This entry is part 3 of 27 in the series Morning Porch Poems: Autumn 2014


(October is Filipino American History month)


The fly spins
madly in its net of silk.
The frogs croak in the shallows.
When fog lifts, the fields reveal
their stenciled grids
as if they’d never
been co-opted.


What are you
writing again, there
by the window, there
like the rain?



How the high school math teacher was good enough
to wash dishes in a restaurant kitchen,
but not to draw up lesson plans—

How the surgeon who’d practiced for twenty
years is now a lab technician, and how my
college English teacher has become a nurse—

How the student I asked one day about her history said,
Oh my parents are not like those Filipinos on the west
coast or Hawaii, my parents were educated—

How everyone cheers for the boxer or the Dancing
With the Stars
champion, but news of poetry
and stories falls into a well of silence—


For we have had to reinvent
the very notion of invention,
and we have had to shelter
our wounded pride—


And darkness gathers
exquisite blooms: we know
their scent, even if
we cannot see them.


In response to an entry from the Morning Porch.


This entry is part 4 of 27 in the series Morning Porch Poems: Autumn 2014


Coming home from school, I ran
my fingers through fronds that bordered

one stretch of road: guileless green;
and lightly etched in the distance,

clotheslines sagging with the weight
of sheets and clothes that fluttered

like flags of one domestic territory
whose floors were scrubbed and waxed,

whose kitchen sinks and stoves
were tended, where fish and fowl

were gutted and scaled by women’s hands.
And once, when I was just a little older,

in the crowded darkness of a movie house
I felt the blind, insistent fumbling

of unknown fingers around the back
buttons of my blouse. I squirmed

and tried to inch away but could not see
from where this invasive spider

had climbed down from its sticky web…
Out in the tremble of latticed daylight,

I did not know the words to speak for what
just happened: just as when I held up my hand

to my face and saw rather than felt
the crimson gash from the unseen stroke.


In response to an entry from the Morning Porch.

Once upon

This entry is part 5 of 27 in the series Morning Porch Poems: Autumn 2014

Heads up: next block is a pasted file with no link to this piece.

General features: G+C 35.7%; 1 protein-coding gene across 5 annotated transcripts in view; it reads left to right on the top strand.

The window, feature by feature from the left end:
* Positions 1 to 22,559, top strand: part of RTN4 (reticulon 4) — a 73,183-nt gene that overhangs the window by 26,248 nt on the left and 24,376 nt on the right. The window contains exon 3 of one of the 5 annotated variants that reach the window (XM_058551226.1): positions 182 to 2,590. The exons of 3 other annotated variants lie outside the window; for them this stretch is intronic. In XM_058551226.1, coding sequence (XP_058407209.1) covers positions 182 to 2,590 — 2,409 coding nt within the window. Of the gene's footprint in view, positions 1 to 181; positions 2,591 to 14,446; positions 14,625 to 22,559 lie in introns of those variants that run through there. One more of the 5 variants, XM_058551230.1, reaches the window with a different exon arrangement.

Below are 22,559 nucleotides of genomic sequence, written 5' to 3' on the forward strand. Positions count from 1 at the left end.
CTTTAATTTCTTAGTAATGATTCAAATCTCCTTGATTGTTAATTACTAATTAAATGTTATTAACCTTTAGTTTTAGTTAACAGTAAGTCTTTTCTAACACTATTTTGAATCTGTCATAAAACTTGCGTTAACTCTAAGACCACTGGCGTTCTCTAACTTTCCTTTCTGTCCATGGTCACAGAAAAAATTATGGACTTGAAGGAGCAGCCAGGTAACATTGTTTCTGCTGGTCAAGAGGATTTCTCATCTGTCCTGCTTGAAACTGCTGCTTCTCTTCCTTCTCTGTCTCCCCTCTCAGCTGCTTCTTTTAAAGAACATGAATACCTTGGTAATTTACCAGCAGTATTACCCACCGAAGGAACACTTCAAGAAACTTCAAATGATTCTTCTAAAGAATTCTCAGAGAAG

a blue moon, blood moon, I wanted

to see: but either I woke up too late
or the moon had by then finished

its brief shadow play—
And I wondered about those lovers,

the ones whose paths cross in the sky
only once a year because in the story

they are cursed, or their love
is forbidden, or someone decided

a story acquires pathos if cruel fate
is written into it— What happens

if they miss the great once a year
rendezvous because the train is late

or the alarm is set wrong or the same
old, same old ritual doesn’t quite

cut it the same as before? What if either
one starts to wonder whether it might be

better to announce Hey I’ve decided
to throw my name into

Only a saint could have that much
patience; no one could be that much a fool—

In other words, what is the nature
of a true, great love? No one’s

been able to figure it out yet,
here below as above.


In response to an entry from the Morning Porch.


This entry is part 6 of 27 in the series Morning Porch Poems: Autumn 2014


What are you supposed to feel
when asked to preside over
a ceremony— to move

or be moved
without warning
or preparation just

after coffee and toast,
the ride on the trolley
or train, identical hands

zipping up jackets
and straightening ties,
touching a button or collar

or badge, folding a newspaper
under an arm, shielding the eyes
from the too-bright sun?

Here is the guard,
ceremonially robed in black,
bearing the silver sword

and golden mace
across the threshold
of a hall bathed just